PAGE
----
President Trump signed a declaration designating September 3 as a “Day of Prayer” for Hurricane Harvey victims. The president said that it was appropriate “during times of great need to ask for God’s blessing and God’s guidance.” Thus, even before federal funds start pouring into the region, Americans implored God’s aid.
There are those who might dismiss the gesture as a purely political act to cater to the religious sensibilities of values voters. They do not understand the power of prayer and especially public prayer. The President’s declaration was important because it signaled an official recognition of an inconvenient truth that liberals find irritating: God can intervene in History by hearing our prayers. Our prayers can make a difference.
It does no good to argue with those who deny this truth. We can only say with Saint Thomas Aquinas that for those who believe, no explanation is necessary. For those who do not believe, no explanation is possible.
However, for those who do believe, we must pray now for those things America needs most in the face of Hurricane Harvey. While everyone is thinking of material assistance, Harvey should compel us to pray for those spiritual needs that often are neglected.
Thus, there are ten things to pray for after Harvey:
- Hurricanes, like foxholes, tend to make quick believers out of atheists. We should pray for those who made resolutions to amend their lives and return to God during the storm. May God grant them the grace to change their lives and not forget their good resolutions.
- For those who did not make such good resolutions, yet live lives of sin, we should pray that Harvey may prove to be an occasion to abandon sin and start their lives all over again in virtue.
- Similarly, we should pray for those survivors who love God, that Harvey may prove to be an occasion for them to confide yet more and give thanks for God’s protection.
- We should pray for those who grieve for the loss of family and friends, that God may comfort them in their sorrow.
- We should pray for our priests and bishops that they assume a role of sanctifying leadership in helping people convert back to God after Harvey.
Natural disasters often serve as times of reflection about how we have offended God. We should consider how our offenses separate us from God, and how our sins, public and private, are now obstacles that prevent His aid and blessings upon us at this time when they are most needed.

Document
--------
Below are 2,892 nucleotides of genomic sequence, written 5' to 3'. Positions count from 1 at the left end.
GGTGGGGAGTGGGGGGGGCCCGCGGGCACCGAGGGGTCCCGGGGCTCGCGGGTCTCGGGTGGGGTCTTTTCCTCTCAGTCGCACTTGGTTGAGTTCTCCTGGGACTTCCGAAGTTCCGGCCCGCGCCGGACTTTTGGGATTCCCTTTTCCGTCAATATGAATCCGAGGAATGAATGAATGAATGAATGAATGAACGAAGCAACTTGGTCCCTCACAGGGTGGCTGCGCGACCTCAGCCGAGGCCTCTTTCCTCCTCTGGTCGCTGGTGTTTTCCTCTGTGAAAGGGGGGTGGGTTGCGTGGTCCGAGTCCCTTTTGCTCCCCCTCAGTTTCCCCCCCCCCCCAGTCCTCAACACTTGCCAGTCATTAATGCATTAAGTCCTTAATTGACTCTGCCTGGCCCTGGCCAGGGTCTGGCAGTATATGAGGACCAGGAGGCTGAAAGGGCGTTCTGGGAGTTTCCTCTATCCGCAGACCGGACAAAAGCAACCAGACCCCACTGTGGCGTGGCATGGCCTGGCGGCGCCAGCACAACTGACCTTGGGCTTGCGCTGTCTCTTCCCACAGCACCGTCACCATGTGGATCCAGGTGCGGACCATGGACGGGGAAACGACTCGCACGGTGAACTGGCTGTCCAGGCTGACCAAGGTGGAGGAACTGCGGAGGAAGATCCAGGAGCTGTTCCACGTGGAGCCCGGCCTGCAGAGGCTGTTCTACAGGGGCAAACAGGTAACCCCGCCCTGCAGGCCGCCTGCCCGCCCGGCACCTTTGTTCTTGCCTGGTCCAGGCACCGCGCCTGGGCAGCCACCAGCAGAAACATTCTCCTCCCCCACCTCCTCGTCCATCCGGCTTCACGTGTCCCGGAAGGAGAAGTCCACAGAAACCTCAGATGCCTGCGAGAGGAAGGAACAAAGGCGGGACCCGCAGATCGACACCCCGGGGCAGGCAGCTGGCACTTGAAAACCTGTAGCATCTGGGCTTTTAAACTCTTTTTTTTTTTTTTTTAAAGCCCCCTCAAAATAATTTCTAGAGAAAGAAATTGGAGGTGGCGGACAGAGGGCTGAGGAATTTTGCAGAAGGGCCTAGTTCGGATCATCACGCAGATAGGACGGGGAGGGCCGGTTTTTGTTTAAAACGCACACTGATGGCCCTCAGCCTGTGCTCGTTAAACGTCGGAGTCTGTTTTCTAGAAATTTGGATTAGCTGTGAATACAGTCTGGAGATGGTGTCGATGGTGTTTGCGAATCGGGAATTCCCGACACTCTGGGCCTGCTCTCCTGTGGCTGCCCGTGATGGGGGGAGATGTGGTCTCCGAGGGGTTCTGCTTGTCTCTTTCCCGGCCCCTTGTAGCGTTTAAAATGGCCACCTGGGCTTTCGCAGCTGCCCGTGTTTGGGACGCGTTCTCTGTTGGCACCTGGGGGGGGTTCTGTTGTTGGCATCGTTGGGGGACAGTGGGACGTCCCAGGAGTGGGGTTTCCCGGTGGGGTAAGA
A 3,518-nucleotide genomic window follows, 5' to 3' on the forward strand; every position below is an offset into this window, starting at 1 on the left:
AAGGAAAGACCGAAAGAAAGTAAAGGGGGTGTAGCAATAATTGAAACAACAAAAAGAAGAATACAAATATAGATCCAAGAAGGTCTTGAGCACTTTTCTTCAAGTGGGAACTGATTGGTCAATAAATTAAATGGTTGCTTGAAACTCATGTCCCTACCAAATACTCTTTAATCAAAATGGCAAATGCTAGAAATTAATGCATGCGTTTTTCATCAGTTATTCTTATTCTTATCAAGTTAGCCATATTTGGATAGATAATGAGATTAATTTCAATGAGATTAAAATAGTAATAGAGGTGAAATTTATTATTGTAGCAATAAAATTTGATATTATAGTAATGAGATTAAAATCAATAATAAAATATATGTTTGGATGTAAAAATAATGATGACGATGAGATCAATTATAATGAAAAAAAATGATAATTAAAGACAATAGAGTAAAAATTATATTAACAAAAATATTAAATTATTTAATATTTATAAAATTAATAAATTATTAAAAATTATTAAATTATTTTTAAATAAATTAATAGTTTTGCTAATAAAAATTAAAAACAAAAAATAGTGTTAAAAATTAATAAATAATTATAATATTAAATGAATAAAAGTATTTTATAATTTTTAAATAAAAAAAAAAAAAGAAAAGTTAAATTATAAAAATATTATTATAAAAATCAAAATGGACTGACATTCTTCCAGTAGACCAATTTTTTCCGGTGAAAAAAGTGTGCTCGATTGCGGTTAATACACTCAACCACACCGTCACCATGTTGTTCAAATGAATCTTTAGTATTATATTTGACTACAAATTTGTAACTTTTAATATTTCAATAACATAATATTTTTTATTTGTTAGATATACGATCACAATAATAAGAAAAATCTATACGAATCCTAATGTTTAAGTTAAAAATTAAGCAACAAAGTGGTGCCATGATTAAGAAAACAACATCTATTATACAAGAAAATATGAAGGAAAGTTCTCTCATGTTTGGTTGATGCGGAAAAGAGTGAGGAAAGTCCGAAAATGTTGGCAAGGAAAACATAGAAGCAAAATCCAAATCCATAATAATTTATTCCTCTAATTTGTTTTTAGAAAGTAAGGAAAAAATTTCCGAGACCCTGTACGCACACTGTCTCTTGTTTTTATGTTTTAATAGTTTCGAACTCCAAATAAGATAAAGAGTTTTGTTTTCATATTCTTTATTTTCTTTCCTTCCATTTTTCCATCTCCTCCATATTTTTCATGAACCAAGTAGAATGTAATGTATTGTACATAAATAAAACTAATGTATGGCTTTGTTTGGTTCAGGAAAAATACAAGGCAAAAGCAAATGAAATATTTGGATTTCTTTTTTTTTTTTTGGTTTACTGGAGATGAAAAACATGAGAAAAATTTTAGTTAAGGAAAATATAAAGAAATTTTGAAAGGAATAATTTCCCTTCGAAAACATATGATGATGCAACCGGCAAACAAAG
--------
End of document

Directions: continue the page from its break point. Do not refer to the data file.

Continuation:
- Thus, we should pray that the offenses to God committed in Houston’s massive abortion clinics come to an end soon. It makes no sense that we celebrate those who survived Harvey while the killing of the innocent continues unabated.
- In the face of the blasphemies committed against God and the Blessed Mother in Houston (especially the present “P*** Christ” exhibit), we should pray that these offenses stop since they will impede the city and the nation’s spiritual and material recovery.
- Disasters often cause dramatic change in the lives of people. We should pray for all those Americans that heroically helped in the rescue operations. And may their good example during Harvey serve as a rallying call for heroism in all fields in these times of trial for America.
- We should pray for the nation where the disordered passions of people resemble a powerful hurricane that devastates the country. We should pray that America returns to God and His moral law.
- We should pray to Our Lady of Fatima on this hundredth anniversary of the apparitions. Mary foretold times of great trials if men did not convert. We should pray for the conversion of America and confide in her great mercy.
These are ten things we can pray for after Harvey. They may not be politically correct, but they are much needed. Material reconstruction is essential to the recovery of the region. However, the moral recovery of Houston and America is much more urgent and should be the object of our ardent prayer.